Ash on the Reservation
For years, residents have complained of extremely high cancer and asthma rates, which they associate with the 50-year-old plant and its coal ash dump (a landfill for coal combustion waste). They report seeing clouds of fly ash hanging over the air. They believe the ash – which contains toxic metals like arsenic, lead, mercury, cadmium, chromium, and selenium – is damaging their lungs and lowering the area’s life expectancy.
Sadly, their reports don’t surprise me at all. I’ve spent time in a town directly adjacent to a coal ash dump, and these are the exact same stories I heard there, where nearly every home has a cancer victim and a child with asthma.
Not only have I heard their stories – I’ve felt them myself. After a brief afternoon in LaBelle, PA, my eyes itched and burned. My skin developed a strange reddish rash where it had been exposed. My breath got shorter. I didn’t sleep that night because of a severe migraine – the second migraine I’d ever experienced in my life.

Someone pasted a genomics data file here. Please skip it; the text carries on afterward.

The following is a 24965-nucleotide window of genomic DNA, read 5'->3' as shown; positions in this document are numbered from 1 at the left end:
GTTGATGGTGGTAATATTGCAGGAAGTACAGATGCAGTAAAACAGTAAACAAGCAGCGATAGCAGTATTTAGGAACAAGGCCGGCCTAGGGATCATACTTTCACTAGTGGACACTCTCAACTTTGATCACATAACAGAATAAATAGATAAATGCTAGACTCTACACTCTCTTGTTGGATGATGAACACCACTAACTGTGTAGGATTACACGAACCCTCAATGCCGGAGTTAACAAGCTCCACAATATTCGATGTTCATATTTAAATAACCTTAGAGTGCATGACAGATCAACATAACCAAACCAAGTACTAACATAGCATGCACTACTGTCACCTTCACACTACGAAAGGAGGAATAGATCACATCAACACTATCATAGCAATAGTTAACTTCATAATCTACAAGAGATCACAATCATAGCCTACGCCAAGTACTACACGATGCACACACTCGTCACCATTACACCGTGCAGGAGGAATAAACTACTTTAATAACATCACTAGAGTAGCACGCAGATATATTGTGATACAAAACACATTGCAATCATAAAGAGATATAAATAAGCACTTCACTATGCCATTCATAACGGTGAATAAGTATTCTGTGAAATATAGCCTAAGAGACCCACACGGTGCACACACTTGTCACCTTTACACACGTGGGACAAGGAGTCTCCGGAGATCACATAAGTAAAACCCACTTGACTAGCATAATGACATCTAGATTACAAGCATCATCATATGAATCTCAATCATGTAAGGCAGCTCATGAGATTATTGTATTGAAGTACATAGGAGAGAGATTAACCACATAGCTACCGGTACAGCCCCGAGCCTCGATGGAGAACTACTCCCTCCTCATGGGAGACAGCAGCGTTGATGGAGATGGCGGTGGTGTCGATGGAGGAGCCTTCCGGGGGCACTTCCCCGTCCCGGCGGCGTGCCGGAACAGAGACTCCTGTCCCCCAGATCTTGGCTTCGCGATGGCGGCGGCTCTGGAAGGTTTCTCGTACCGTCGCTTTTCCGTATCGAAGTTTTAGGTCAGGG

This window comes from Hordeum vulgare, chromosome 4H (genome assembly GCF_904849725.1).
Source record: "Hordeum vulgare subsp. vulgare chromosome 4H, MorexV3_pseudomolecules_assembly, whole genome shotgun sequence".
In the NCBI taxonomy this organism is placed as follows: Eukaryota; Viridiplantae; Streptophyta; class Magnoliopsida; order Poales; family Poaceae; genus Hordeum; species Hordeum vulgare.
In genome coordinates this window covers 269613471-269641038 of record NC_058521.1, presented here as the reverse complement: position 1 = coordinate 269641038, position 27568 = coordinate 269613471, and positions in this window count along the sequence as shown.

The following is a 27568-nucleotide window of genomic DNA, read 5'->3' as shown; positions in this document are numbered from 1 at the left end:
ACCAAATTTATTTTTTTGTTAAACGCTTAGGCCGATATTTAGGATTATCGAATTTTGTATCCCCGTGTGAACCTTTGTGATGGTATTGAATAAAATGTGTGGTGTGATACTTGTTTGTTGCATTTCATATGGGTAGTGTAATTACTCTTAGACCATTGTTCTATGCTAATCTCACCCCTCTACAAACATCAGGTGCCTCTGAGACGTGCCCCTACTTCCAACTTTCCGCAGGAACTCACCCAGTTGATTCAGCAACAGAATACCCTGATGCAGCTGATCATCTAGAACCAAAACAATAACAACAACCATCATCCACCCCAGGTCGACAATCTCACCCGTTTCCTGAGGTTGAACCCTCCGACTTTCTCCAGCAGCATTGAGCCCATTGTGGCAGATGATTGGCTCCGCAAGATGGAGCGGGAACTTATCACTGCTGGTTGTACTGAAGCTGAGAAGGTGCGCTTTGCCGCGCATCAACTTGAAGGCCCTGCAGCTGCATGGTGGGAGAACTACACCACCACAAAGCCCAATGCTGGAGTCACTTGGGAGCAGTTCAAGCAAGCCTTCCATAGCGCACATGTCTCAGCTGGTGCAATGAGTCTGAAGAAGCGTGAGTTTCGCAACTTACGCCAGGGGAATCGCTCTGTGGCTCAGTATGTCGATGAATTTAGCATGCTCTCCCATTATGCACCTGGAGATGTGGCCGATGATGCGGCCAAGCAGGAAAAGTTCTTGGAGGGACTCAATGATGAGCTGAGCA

It also didn’t surprise me to find out NV Energy has been falsifying their pollution reports without punishment (punishment? They’re expanding!) It’s terrible – it’s criminal, even – but it’s happening everywhere.
No, what surprised me was finding out how commonly we place power plants near reservations.
11% of all power plants are located 20 miles from tribal land, affecting roughly 48 tribes on 50 reservations. Yet only a small portion of the nation’s 2% Native American population lives on reservations. These numbers are incredibly disproportionate.
Native American opinions on coal plants and energy policy vary. However, some communities are seeking local control over their energy options. In the past, these crucial decisions have been determined by a federal agency: the Bureau of Indian Affairs within the US Department of the Interior.
I’m all for giving our native brothers and sisters the authority they seek. Frankly, any town affected by coal waste should get a say in how that waste is regulated, let alone make decisions about new projects.
The laws are meant to protect the nation’s most vulnerable minorities. Yet time after time, energy companies place the burden of their toxic waste on poor communities with impunity.
Of all those communities, it’s perhaps most painful to seem them pollute Native American reservations, where a people whose land has already been desecrated continue to fight, hundreds of years later, for the chance to live.
(Photo credit: Aerial photograph of the Nevada Power Company’s Reid Gardner Generating Station near Moapa, Nevada, USA. / Bobak Ha’Eri)